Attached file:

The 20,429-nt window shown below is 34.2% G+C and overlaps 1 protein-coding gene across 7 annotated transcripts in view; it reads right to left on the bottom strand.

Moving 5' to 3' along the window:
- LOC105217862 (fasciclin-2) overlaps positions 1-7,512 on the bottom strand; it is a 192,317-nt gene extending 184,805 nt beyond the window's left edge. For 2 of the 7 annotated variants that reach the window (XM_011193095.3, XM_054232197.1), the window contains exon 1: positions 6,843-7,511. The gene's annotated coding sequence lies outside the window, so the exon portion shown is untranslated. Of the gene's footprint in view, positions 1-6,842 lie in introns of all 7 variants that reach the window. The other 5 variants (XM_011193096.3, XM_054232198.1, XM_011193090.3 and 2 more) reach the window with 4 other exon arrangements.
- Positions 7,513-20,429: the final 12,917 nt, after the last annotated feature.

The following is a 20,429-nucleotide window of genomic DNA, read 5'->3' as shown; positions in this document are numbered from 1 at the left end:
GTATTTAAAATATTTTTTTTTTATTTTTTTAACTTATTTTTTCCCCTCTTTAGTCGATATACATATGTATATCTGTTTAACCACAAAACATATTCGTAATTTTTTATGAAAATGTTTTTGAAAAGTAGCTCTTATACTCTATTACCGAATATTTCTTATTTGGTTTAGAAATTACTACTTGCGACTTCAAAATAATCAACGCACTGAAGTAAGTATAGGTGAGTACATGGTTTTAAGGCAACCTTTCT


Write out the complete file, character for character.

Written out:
The 20,429-nt window shown below is 34.2% G+C and overlaps 1 protein-coding gene across 7 annotated transcripts in view; it reads right to left on the bottom strand.

Moving 5' to 3' along the window:
- LOC105217862 (fasciclin-2) overlaps positions 1-7,512 on the bottom strand; it is a 192,317-nt gene extending 184,805 nt beyond the window's left edge. For 2 of the 7 annotated variants that reach the window (XM_011193095.3, XM_054232197.1), the window contains exon 1: positions 6,843-7,511. The gene's annotated coding sequence lies outside the window, so the exon portion shown is untranslated. Of the gene's footprint in view, positions 1-6,842 lie in introns of all 7 variants that reach the window. The other 5 variants (XM_011193096.3, XM_054232198.1, XM_011193090.3 and 2 more) reach the window with 4 other exon arrangements.
- Positions 7,513-20,429: the final 12,917 nt, after the last annotated feature.

The following is a 20,429-nucleotide window of genomic DNA, read 5'->3' as shown; positions in this document are numbered from 1 at the left end:
GTATTTAAAATATTTTTTTTTTATTTTTTTAACTTATTTTTTCCCCTCTTTAGTCGATATACATATGTATATCTGTTTAACCACAAAACATATTCGTAATTTTTTATGAAAATGTTTTTGAAAAGTAGCTCTTATACTCTATTACCGAATATTTCTTATTTGGTTTAGAAATTACTACTTGCGACTTCAAAATAATCAACGCACTGAAGTAAGTATAGGTGAGTACATGGTTTTAAGGCAACCTTTCT